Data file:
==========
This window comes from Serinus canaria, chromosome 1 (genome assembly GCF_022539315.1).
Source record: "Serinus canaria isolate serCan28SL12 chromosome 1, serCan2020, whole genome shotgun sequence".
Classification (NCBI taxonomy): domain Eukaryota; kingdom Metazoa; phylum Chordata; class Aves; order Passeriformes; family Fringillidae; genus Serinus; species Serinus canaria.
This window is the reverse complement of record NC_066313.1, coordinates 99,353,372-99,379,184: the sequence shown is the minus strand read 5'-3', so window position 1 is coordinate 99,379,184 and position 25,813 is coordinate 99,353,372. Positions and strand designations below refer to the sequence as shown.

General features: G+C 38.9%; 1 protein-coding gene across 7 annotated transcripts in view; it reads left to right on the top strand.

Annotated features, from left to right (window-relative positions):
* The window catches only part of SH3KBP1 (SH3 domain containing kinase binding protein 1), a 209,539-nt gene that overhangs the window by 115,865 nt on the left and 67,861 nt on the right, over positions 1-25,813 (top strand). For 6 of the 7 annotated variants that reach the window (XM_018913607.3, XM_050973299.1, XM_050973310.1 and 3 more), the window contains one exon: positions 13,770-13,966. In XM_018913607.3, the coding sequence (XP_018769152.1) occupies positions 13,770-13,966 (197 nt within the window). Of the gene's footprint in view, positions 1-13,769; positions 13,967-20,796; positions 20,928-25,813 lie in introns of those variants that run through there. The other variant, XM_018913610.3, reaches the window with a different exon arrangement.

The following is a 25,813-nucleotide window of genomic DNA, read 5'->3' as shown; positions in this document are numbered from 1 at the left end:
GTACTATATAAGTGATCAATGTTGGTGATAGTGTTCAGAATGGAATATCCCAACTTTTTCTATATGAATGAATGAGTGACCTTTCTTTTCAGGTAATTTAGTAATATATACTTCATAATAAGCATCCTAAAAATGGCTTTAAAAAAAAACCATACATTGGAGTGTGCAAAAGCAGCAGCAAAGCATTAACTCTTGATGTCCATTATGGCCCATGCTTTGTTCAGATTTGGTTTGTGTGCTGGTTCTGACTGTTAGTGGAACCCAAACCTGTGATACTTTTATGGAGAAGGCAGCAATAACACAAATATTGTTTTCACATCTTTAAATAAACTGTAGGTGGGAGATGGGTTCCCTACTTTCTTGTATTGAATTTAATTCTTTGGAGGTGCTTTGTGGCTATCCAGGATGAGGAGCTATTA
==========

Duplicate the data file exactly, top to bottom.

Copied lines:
This window comes from Serinus canaria, chromosome 1 (genome assembly GCF_022539315.1).
Source record: "Serinus canaria isolate serCan28SL12 chromosome 1, serCan2020, whole genome shotgun sequence".
Classification (NCBI taxonomy): domain Eukaryota; kingdom Metazoa; phylum Chordata; class Aves; order Passeriformes; family Fringillidae; genus Serinus; species Serinus canaria.
This window is the reverse complement of record NC_066313.1, coordinates 99,353,372-99,379,184: the sequence shown is the minus strand read 5'-3', so window position 1 is coordinate 99,379,184 and position 25,813 is coordinate 99,353,372. Positions and strand designations below refer to the sequence as shown.

General features: G+C 38.9%; 1 protein-coding gene across 7 annotated transcripts in view; it reads left to right on the top strand.

Annotated features, from left to right (window-relative positions):
* The window catches only part of SH3KBP1 (SH3 domain containing kinase binding protein 1), a 209,539-nt gene that overhangs the window by 115,865 nt on the left and 67,861 nt on the right, over positions 1-25,813 (top strand). For 6 of the 7 annotated variants that reach the window (XM_018913607.3, XM_050973299.1, XM_050973310.1 and 3 more), the window contains one exon: positions 13,770-13,966. In XM_018913607.3, the coding sequence (XP_018769152.1) occupies positions 13,770-13,966 (197 nt within the window). Of the gene's footprint in view, positions 1-13,769; positions 13,967-20,796; positions 20,928-25,813 lie in introns of those variants that run through there. The other variant, XM_018913610.3, reaches the window with a different exon arrangement.

The following is a 25,813-nucleotide window of genomic DNA, read 5'->3' as shown; positions in this document are numbered from 1 at the left end:
GTACTATATAAGTGATCAATGTTGGTGATAGTGTTCAGAATGGAATATCCCAACTTTTTCTATATGAATGAATGAGTGACCTTTCTTTTCAGGTAATTTAGTAATATATACTTCATAATAAGCATCCTAAAAATGGCTTTAAAAAAAAACCATACATTGGAGTGTGCAAAAGCAGCAGCAAAGCATTAACTCTTGATGTCCATTATGGCCCATGCTTTGTTCAGATTTGGTTTGTGTGCTGGTTCTGACTGTTAGTGGAACCCAAACCTGTGATACTTTTATGGAGAAGGCAGCAATAACACAAATATTGTTTTCACATCTTTAAATAAACTGTAGGTGGGAGATGGGTTCCCTACTTTCTTGTATTGAATTTAATTCTTTGGAGGTGCTTTGTGGCTATCCAGGATGAGGAGCTATTA